Grassroots members of Alberta's Progressive Conservative party voted Saturday to explore using nuclear power plants to assist oilsands development.
After the vote at theparty's annual general meeting in Edmonton, Energy Minister Mel Knight suggestedthe province may not follow up on the idea of forming a committee to study the issue, saying the governmentis stayingneutral.
"We will not have any development in the province of Alberta without open, public discussions with the public," he said.
Knight saidit is in the government's best interests to be seen neither as an opponent nor a proponent of nuclear energy,but heis willing to listen to ideas on any forms of alternative energy.
Delegate Bill Dearborn of Medicine Hat said oilsands industries need a nuclear option as a bulwark against any future federal raids on Alberta's resource-based economy.
"We're familiar with these Liberal governments in Ottawa that have imposed unfair taxes on the oil and gas industry in the past," he said.
But delegate Don Dabbs said he participated in an earlier provincial study on nuclear power and that nuclear is not the way to go to generate steam power for the oilsands.
"A reactor to generate steam is not the principal purpose of a nuclear reactor. It's for electrical energy. It's a very expensive source of steam."
Energy Alberta Corp. recently announced it would file a regulatory application to build a twin-reactor plant in northern Alberta.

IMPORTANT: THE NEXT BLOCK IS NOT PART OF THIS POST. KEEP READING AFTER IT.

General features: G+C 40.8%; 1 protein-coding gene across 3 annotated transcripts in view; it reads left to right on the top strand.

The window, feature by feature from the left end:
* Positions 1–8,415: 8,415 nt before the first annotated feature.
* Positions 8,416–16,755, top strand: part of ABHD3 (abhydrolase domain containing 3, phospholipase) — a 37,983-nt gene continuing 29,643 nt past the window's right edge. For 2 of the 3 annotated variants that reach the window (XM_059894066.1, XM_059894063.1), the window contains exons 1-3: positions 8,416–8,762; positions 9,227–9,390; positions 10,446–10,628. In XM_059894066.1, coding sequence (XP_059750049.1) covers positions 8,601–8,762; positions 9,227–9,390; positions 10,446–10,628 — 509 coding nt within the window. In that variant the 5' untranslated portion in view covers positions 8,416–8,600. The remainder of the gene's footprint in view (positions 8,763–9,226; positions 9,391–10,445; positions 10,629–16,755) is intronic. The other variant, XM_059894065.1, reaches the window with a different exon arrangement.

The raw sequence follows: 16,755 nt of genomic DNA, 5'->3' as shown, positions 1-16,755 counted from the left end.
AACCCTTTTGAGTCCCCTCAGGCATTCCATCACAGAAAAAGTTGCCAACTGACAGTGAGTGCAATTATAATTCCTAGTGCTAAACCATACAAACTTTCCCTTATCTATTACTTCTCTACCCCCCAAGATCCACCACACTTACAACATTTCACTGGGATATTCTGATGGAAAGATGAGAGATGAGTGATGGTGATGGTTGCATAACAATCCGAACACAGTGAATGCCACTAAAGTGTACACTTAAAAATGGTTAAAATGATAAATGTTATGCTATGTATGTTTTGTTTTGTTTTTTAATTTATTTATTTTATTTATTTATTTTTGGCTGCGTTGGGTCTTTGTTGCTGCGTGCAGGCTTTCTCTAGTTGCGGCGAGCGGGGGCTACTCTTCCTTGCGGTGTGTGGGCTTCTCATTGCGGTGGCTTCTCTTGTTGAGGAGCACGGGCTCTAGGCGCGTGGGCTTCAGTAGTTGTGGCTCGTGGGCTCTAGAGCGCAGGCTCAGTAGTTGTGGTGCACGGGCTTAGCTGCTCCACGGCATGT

Members back government's plan on housing
Also on Saturday, delegates rejected a motion to adopt the resolutions of an all-party legislature committee that had urged Premier Ed Stelmach's Tory government to adopt rent controls.
"Rent controls and all other sorts of initiatives are sort of like a drug. They're very addictive and they're difficult to get off of once you start down that road," delegate Jon Lord, a former Tory house member, told delegates prior to the vote.
Anne Hughes, a Tory party member from Calgary, was disappointed.
"It's going to come up again and again and again, and we might as well address it now before it gets blown up out of proportion."
Rent controls have become a hot button and, at times, a divisive issue for the governing Tories as they grapple with a roaring oil-and-gas economy that brought 100,000 newcomers to the province in the past year alone.
Housing Minister Ray Danyluk, who sat in on the resolution session, said the Tories still consider housing controls a "dead issue." But he has a few words for landlords who aregouging tenants.
"I guess what I can do is go to them with a plea and suggest to them this is unscrupulous. This isn't right."
New rules introducedin the legislaturelast week will allow landlords to increase rents only once a year instead of twice.
And landlords wanting to kick a tenant out to do major renovations or convert a rental to a condominium will have to give at least one year's notice and won't be allowed to increase the rent during that time.
Thegovernment has also promised to spend$447 million for affordable housing over the next three years.
Stelmach backs financial disclosure
Delegates also voted to urge the government to bring in new legislation to govern financing and financial disclosure in the leadership campaigns of all political parties.
Stelmach said he would honour that.
"We will take that to caucus and start working toward drafting the legislation," he told reporters.
The recent Tory leadership campaign that saw Stelmach replace Ralph Klein came under fire because there were no rules governing how much money the candidates could raise and no rules compelling them to say where they got it from.